Federal prosecutors continued to quickly respond to PPP loan fraud, bringing two additional cases that allege clear misuse of the funds intended for small businesses. In one case, prosecutors in Georgia charged reality TV personality Maurice Fayne, aka “Arkansas Mo” of “Love & Hip Hop: Atlanta” fame, with bank fraud for allegedly using $1.5 million of a $2 million PPP loan to maintain his luxury lifestyle. Fayne allegedly used the funds on a Rolls- Royce, jewelry, including a Rolex Presidential watch, a diamond bracelet and a 5.73-carat diamond ring, and child support payments. Fayne has denied the allegations and claimed he properly applied for the loan for his business, Flame Trucking.
In a second case, prosecutors charged a Texas engineer, Shashank Rai, with using a fake company to apply for $13 million in PPP loans. He allegedly applied for two different loans on behalf of Rai Family LLC, which does not exist. He claimed in his application that the company employs 250 people on a monthly payroll of between $1.2 million and $4 million. The Texas Workforce Commission notified investigators that payroll records for Rai’s alleged business did not exist, leading to the charges. In a release announcing the charges, U.S. Attorney for the Eastern District of Texas Joseph D. Brown warned applicants of the consequences of false representations: “The behavior in this case was very brazen. Those who submit these applications for loans or other assistance need to understand that there are people checking on the representations made, and those representations are made under oath and subject to penalties of perjury.”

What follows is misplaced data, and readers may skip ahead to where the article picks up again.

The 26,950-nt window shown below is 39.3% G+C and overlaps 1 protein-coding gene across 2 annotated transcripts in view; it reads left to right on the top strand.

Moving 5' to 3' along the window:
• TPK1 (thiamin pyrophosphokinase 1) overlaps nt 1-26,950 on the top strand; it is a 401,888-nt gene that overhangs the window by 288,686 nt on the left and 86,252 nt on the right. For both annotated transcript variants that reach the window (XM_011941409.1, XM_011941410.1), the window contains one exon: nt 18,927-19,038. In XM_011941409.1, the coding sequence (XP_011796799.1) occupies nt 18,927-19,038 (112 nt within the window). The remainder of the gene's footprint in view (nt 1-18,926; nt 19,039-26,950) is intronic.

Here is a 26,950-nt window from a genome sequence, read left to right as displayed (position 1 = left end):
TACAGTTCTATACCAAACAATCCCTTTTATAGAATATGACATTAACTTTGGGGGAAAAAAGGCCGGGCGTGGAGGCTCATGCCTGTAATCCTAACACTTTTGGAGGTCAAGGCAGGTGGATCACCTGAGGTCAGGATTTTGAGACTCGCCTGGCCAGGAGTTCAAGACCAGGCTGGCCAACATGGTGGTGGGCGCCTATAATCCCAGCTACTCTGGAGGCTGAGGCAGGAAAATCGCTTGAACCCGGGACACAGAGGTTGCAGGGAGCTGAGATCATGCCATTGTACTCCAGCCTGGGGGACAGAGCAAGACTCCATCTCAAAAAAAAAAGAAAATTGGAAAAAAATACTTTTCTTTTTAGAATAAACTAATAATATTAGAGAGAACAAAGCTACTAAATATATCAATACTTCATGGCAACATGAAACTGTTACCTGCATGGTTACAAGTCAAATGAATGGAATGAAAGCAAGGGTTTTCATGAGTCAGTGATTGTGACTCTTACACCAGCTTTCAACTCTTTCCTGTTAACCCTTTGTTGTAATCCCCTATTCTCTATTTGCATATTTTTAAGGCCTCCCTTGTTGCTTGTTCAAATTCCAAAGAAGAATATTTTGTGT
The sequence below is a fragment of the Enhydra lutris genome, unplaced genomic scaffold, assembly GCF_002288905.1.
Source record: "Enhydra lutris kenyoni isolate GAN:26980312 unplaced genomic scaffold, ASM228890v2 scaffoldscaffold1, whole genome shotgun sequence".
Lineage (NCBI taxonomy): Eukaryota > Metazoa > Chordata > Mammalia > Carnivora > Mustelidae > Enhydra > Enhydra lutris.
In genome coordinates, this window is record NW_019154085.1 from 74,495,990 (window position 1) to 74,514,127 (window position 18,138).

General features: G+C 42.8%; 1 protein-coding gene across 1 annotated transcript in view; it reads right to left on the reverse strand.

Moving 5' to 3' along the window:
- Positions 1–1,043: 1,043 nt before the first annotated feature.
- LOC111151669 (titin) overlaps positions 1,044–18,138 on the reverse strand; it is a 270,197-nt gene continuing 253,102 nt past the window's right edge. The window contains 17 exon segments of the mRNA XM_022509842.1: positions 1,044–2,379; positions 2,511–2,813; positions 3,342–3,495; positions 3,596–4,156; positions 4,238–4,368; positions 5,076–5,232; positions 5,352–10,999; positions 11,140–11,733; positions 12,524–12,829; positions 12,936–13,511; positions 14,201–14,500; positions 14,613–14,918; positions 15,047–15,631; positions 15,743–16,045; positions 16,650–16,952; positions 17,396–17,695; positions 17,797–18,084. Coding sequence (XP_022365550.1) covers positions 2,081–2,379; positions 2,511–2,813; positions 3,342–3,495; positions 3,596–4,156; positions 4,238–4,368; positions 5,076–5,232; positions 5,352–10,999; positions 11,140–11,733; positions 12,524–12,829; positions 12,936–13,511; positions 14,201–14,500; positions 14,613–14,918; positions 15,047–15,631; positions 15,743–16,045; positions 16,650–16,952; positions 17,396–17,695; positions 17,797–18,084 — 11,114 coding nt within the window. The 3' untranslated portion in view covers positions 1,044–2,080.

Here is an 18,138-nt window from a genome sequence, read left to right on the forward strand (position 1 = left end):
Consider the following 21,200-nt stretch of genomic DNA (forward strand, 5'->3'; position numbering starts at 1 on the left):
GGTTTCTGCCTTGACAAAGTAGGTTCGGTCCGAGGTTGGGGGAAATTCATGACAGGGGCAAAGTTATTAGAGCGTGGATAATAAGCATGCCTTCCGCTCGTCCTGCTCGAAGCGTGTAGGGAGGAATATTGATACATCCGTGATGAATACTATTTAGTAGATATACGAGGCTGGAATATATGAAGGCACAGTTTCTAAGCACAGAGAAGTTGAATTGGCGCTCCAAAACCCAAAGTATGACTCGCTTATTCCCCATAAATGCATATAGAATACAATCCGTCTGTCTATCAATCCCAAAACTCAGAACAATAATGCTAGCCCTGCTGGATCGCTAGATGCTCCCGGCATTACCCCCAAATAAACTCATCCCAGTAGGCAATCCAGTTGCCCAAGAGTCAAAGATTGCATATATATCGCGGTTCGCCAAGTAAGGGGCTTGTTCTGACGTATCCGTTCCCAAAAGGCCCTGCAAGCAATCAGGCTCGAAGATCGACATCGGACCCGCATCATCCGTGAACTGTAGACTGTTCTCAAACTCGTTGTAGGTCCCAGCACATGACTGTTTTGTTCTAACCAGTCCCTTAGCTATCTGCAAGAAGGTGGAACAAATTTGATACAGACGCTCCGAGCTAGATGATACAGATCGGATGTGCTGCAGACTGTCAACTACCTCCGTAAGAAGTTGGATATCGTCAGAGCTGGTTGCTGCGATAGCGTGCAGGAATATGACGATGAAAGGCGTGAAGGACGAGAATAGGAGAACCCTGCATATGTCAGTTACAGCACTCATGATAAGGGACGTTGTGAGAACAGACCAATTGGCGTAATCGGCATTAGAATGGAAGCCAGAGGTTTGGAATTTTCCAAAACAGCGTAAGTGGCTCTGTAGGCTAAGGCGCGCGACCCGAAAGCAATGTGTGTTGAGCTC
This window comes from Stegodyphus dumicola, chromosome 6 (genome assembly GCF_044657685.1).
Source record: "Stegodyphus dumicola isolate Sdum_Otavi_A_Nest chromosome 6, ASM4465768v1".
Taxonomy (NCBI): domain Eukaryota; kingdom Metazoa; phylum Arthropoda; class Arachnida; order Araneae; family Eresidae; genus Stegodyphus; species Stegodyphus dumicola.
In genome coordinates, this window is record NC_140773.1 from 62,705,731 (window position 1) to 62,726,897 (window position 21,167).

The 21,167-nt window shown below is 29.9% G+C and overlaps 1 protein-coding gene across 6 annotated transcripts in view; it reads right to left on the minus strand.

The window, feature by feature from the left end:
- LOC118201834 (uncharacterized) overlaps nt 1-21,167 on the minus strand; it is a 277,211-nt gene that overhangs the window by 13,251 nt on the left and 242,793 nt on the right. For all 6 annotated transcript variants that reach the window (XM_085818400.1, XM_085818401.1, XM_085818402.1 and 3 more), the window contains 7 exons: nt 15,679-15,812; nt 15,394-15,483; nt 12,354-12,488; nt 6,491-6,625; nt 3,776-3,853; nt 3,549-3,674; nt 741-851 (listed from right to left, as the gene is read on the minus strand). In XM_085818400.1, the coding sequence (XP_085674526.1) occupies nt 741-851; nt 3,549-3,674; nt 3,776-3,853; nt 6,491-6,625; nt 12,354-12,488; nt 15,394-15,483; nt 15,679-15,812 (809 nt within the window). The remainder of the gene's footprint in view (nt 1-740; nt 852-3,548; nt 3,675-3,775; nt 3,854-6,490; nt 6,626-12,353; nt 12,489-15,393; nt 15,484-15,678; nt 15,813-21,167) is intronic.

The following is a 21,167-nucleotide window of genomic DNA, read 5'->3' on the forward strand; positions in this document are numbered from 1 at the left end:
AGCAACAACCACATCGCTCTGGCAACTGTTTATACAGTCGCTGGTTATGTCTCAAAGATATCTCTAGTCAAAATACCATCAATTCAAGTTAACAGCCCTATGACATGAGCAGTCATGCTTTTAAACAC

These cases, along with the first PPP loan fraud case that we previously covered here, are obvious instances of fraud. The question remains how criminal and civil enforcement authorities will handle closer calls, including certifications made by companies regarding their need for the PPP funds. In particular, public companies have come under scrutiny because of the alternative avenues that many of them have to access capital. Today marks the SBA safe harbor deadline for companies to return funds. For companies that choose to keep the funds, that decision may very well be second guessed by prosecutors down the road. While this may not generate criminal charges, particularly where the certification of need is made in good faith and supported by adequate documentation, inquiries regarding companies’ need for the funds is likely through both audits and civil enforcement.
We will continue to cover enforcement-related PPP loan developments on this blog. Additionally, a recent Foley Hoag webinar on PPP liability risks and compliance tips can be found here. For more information about liability risks and compliance practices regarding PPP loans, please contact Caroline Donovan, Michael Licker, John Marston or your lawyer at Foley Hoag.